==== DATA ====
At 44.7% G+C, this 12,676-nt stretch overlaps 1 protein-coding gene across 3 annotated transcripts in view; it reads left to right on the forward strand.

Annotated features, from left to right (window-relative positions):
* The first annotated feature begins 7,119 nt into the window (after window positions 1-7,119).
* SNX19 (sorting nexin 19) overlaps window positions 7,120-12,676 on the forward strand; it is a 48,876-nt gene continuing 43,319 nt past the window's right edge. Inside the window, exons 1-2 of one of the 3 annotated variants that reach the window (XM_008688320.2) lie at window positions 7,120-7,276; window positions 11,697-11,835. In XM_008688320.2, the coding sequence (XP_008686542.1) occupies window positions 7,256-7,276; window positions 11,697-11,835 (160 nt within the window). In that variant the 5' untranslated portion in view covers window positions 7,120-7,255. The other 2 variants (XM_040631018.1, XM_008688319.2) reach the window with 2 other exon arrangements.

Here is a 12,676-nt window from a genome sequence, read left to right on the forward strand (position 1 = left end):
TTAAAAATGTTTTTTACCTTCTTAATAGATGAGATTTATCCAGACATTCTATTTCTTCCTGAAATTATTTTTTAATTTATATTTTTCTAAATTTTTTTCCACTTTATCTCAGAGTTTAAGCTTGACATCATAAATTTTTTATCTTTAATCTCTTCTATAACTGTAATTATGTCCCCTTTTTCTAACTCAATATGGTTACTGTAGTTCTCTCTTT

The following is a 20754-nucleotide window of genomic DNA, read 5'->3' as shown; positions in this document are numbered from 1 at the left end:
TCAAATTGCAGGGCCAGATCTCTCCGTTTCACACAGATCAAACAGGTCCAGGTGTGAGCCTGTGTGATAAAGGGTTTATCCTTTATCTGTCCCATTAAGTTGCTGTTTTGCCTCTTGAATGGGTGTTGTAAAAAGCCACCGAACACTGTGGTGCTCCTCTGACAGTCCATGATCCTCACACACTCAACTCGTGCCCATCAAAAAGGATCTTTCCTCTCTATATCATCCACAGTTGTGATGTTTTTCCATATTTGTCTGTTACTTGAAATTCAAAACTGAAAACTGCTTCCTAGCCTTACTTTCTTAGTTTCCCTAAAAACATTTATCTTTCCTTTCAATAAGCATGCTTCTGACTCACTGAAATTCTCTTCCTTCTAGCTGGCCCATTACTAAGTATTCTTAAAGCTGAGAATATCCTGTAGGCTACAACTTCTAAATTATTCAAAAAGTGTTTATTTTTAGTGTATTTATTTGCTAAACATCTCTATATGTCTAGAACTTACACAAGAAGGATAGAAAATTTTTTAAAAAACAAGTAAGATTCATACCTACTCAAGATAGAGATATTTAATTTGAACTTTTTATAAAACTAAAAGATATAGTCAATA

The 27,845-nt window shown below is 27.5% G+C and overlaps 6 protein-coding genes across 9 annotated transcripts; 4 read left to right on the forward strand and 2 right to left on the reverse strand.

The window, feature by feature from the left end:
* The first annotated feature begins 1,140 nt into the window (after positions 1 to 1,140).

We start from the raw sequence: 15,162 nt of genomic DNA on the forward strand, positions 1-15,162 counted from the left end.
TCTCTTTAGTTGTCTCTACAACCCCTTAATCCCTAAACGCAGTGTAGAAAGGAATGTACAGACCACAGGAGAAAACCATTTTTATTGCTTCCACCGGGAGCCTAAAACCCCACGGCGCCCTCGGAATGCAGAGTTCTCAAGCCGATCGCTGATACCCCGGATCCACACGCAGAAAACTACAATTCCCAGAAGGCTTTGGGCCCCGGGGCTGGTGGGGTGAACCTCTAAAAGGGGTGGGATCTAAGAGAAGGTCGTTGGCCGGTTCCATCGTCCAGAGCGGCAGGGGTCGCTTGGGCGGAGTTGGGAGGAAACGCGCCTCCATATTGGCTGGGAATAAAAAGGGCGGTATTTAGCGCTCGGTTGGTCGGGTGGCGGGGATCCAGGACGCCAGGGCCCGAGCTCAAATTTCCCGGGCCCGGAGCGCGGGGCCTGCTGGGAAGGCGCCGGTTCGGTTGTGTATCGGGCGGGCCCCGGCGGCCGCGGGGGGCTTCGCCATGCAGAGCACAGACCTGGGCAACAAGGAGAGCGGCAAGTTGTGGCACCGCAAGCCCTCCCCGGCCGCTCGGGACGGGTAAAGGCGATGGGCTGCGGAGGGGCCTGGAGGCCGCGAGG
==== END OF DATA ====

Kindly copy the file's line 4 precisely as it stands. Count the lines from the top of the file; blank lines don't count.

* SNX19 (sorting nexin 19) overlaps window positions 7,120-12,676 on the forward strand; it is a 48,876-nt gene continuing 43,319 nt past the window's right edge. Inside the window, exons 1-2 of one of the 3 annotated variants that reach the window (XM_008688320.2) lie at window positions 7,120-7,276; window positions 11,697-11,835. In XM_008688320.2, the coding sequence (XP_008686542.1) occupies window positions 7,256-7,276; window positions 11,697-11,835 (160 nt within the window). In that variant the 5' untranslated portion in view covers window positions 7,120-7,255. The other 2 variants (XM_040631018.1, XM_008688319.2) reach the window with 2 other exon arrangements.